Figure 5
In general the discrepancy increases moreorless linearly with the ^{14}C value, but there are two outliners at ^{14}C ages of 17,085 and 27,120 years. The question is should these two values be discarded? Perhaps they are just wrong datapoints. Or perhaps they reflect some local effect that only applies off the coast of Barbados, where the data were taken. Or perhaps they reflect some global phenomenon around those years and should be used in all ^{14}C calibrations. These questions cannot really be answered without lots more investigation of the data than is available.
However, we can sort of “squint our eyes” and just do a robust straight line fit to the data, although this ignores the important questions about why the “outliers” are there. The result is shown in Figure 6.
Figure 6
5 – Accepted Values
Sometimes there is some value of a physical quantity that most people believe is correct. This is called the accepted value. The value can change as new experiments are performed. For example, Newton’s Law of Gravitation is given by:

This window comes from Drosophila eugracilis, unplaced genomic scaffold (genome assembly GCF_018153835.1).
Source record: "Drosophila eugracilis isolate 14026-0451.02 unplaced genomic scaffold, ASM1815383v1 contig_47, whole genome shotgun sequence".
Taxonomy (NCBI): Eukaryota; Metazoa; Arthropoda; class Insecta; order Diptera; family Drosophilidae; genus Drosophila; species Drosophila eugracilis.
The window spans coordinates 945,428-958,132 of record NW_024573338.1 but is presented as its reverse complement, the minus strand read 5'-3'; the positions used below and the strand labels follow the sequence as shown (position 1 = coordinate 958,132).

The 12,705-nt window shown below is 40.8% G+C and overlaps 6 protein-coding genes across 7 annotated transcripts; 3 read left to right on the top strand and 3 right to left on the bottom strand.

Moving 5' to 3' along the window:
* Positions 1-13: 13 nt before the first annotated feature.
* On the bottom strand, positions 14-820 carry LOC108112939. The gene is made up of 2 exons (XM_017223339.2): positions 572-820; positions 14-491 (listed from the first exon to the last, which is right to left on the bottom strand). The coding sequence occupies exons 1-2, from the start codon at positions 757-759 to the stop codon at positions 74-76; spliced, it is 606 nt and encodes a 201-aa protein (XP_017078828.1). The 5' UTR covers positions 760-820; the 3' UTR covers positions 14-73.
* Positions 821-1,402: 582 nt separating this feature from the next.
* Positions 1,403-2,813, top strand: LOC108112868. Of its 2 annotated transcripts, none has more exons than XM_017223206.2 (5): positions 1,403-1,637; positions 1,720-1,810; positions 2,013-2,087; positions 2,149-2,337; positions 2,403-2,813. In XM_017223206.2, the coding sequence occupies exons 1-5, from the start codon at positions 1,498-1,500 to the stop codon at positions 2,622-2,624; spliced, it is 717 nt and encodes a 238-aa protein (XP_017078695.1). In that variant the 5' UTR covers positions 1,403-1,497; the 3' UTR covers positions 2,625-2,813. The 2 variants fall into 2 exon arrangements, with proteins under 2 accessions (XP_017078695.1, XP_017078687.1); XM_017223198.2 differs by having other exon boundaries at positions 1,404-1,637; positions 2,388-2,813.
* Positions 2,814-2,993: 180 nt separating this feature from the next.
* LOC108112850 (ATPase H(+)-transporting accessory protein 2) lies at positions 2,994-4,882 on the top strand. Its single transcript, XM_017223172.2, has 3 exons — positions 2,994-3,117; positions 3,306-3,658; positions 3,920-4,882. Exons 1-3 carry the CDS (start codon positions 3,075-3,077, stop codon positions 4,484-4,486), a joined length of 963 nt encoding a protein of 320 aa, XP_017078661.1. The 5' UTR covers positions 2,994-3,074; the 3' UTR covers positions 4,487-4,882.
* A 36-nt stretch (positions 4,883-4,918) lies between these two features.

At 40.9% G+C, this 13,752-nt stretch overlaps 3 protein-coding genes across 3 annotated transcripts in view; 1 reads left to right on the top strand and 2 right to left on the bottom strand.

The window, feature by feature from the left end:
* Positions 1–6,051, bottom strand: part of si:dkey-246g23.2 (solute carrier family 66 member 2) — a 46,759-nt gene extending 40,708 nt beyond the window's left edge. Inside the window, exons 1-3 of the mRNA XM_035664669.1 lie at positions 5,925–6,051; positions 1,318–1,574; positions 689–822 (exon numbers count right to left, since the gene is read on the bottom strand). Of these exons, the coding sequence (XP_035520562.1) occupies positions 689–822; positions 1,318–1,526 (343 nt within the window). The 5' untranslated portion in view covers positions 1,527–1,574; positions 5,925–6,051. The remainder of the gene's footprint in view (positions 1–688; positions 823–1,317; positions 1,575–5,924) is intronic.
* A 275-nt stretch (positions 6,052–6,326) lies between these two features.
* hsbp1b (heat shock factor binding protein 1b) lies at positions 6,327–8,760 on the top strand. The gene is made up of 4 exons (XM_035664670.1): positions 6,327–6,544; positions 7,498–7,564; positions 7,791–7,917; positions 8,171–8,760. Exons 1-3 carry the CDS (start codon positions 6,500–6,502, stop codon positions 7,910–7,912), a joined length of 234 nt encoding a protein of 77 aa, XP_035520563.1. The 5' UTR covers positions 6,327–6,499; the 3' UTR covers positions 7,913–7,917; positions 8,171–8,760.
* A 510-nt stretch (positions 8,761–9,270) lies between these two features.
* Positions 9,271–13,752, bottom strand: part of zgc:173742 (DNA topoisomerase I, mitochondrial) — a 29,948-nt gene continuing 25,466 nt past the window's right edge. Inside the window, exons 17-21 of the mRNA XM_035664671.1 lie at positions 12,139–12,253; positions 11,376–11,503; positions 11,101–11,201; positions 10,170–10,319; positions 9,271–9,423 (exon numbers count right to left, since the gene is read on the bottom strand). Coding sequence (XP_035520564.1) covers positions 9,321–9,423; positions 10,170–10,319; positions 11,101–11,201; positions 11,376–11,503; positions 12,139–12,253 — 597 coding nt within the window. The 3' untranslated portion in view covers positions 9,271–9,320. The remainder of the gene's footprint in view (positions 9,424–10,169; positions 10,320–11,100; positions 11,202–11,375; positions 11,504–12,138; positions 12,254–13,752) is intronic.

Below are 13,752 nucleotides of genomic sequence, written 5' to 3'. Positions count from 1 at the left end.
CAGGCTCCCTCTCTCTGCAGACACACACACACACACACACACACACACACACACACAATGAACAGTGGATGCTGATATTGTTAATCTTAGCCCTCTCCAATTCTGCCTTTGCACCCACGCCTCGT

(10)
where G is a universal constant. Here are the results of some experiments to determine its value:
Experiment 
G () 
Cavendish (1798) 

Luther and Taylor (1982) 

Parks and Fuller (2010) 

Quinn, Parks, Speake, and Davis (2013) 
Table 3
You may wish to notice that the 2013 result is not within uncertainties of the 1982 or 2010 ones, so there is some controversy about the “true” value of G.
In Activity 2 in the previous Section, we were considering using an oscillating mass to determine the acceleration due to gravity g. The model was given by Eqn. 9, which we write again:
If the uncertainty in the period is u(T) and the uncertainty in the length is u(L), then propagating the uncertainties as we learned about in Module 4 gives an uncertainty in the value of g, u(g), that is:
(10)
In the Activity, we didn’t quite complete the experiment because we didn’t supply the value and uncertainty of the length of the pendulum L. Nonetheless, this is the only experiment that we have considered in these Modules for which there is an accepted value of the result, the value of g. It is:
(11)